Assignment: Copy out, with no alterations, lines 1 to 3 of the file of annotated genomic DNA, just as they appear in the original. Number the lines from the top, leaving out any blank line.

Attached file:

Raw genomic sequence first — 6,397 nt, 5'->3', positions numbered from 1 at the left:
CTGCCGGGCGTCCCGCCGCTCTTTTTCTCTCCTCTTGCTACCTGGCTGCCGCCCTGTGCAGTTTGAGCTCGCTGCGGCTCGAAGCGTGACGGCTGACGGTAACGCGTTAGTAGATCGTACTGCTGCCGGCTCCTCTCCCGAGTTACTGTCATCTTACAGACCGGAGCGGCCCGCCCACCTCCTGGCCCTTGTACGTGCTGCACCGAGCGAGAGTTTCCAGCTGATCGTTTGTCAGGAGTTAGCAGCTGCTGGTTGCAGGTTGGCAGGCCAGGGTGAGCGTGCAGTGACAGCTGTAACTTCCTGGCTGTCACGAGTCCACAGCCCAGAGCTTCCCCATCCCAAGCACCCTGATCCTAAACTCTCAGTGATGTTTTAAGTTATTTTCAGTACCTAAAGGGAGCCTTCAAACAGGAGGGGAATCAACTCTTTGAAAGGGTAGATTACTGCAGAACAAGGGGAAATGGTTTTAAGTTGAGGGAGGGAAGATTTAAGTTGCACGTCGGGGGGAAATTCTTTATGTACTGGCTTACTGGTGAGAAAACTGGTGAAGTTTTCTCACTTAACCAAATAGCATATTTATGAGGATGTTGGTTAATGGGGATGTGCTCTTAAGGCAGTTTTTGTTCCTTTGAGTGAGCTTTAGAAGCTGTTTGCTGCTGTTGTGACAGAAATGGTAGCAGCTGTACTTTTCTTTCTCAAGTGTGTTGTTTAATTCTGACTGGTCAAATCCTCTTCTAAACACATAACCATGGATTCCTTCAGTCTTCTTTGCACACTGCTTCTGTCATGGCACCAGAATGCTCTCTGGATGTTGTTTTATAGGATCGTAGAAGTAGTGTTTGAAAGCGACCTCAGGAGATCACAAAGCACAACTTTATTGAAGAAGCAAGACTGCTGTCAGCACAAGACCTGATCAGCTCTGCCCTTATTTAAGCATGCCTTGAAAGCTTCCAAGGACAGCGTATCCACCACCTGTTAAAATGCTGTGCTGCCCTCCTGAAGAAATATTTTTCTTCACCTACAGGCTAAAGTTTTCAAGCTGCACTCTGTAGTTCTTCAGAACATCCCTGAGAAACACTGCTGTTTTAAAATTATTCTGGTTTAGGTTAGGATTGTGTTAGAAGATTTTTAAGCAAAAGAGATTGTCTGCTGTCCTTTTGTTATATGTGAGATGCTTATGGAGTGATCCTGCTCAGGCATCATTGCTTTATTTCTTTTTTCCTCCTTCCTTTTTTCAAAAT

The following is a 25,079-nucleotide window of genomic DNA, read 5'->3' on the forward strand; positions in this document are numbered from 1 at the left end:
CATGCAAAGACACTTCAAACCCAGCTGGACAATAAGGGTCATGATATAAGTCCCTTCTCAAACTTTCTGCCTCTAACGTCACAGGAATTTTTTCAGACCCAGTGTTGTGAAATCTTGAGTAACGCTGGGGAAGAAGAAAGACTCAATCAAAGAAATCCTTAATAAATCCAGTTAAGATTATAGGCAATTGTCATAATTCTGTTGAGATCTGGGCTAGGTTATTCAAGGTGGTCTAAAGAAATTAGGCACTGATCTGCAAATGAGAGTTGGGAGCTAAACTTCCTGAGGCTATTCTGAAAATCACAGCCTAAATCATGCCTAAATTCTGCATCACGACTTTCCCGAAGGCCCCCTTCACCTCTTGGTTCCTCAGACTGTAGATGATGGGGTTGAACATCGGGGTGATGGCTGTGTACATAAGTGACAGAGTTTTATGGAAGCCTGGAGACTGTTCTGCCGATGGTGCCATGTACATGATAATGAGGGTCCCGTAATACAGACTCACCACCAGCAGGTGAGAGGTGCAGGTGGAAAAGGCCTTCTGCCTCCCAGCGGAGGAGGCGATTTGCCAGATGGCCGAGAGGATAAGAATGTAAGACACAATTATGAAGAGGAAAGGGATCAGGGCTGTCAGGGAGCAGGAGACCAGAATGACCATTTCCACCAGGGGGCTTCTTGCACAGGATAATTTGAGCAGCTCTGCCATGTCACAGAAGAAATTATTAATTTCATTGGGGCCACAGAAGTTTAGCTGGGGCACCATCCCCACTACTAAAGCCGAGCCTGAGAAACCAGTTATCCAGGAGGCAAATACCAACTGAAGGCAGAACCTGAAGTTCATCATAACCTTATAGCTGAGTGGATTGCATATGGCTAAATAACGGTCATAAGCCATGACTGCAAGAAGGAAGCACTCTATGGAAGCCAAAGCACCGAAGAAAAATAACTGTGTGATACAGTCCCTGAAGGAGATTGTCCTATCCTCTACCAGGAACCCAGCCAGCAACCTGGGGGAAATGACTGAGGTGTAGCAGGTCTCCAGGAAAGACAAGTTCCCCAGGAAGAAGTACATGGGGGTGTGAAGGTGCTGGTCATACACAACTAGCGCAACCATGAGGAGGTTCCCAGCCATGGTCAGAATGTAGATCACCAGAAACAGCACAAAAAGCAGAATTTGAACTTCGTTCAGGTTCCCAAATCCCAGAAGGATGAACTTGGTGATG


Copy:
Raw genomic sequence first — 6,397 nt, 5'->3', positions numbered from 1 at the left:
CTGCCGGGCGTCCCGCCGCTCTTTTTCTCTCCTCTTGCTACCTGGCTGCCGCCCTGTGCAGTTTGAGCTCGCTGCGGCTCGAAGCGTGACGGCTGACGGTAACGCGTTAGTAGATCGTACTGCTGCCGGCTCCTCTCCCGAGTTACTGTCATCTTACAGACCGGAGCGGCCCGCCCACCTCCTGGCCCTTGTACGTGCTGCACCGAGCGAGAGTTTCCAGCTGATCGTTTGTCAGGAGTTAGCAGCTGCTGGTTGCAGGTTGGCAGGCCAGGGTGAGCGTGCAGTGACAGCTGTAACTTCCTGGCTGTCACGAGTCCACAGCCCAGAGCTTCCCCATCCCAAGCACCCTGATCCTAAACTCTCAGTGATGTTTTAAGTTATTTTCAGTACCTAAAGGGAGCCTTCAAACAGGAGGGGAATCAACTCTTTGAAAGGGTAGATTACTGCAGAACAAGGGGAAATGGTTTTAAGTTGAGGGAGGGAAGATTTAAGTTGCACGTCGGGGGGAAATTCTTTATGTACTGGCTTACTGGTGAGAAAACTGGTGAAGTTTTCTCACTTAACCAAATAGCATATTTATGAGGATGTTGGTTAATGGGGATGTGCTCTTAAGGCAGTTTTTGTTCCTTTGAGTGAGCTTTAGAAGCTGTTTGCTGCTGTTGTGACAGAAATGGTAGCAGCTGTACTTTTCTTTCTCAAGTGTGTTGTTTAATTCTGACTGGTCAAATCCTCTTCTAAACACATAACCATGGATTCCTTCAGTCTTCTTTGCACACTGCTTCTGTCATGGCACCAGAATGCTCTCTGGATGTTGTTTTATAGGATCGTAGAAGTAGTGTTTGAAAGCGACCTCAGGAGATCACAAAGCACAACTTTATTGAAGAAGCAAGACTGCTGTCAGCACAAGACCTGATCAGCTCTGCCCTTATTTAAGCATGCCTTGAAAGCTTCCAAGGACAGCGTATCCACCACCTGTTAAAATGCTGTGCTGCCCTCCTGAAGAAATATTTTTCTTCACCTACAGGCTAAAGTTTTCAAGCTGCACTCTGTAGTTCTTCAGAACATCCCTGAGAAACACTGCTGTTTTAAAATTATTCTGGTTTAGGTTAGGATTGTGTTAGAAGATTTTTAAGCAAAAGAGATTGTCTGCTGTCCTTTTGTTATATGTGAGATGCTTATGGAGTGATCCTGCTCAGGCATCATTGCTTTATTTCTTTTTTCCTCCTTCCTTTTTTCAAAAT

The following is a 25,079-nucleotide window of genomic DNA, read 5'->3' on the forward strand; positions in this document are numbered from 1 at the left end: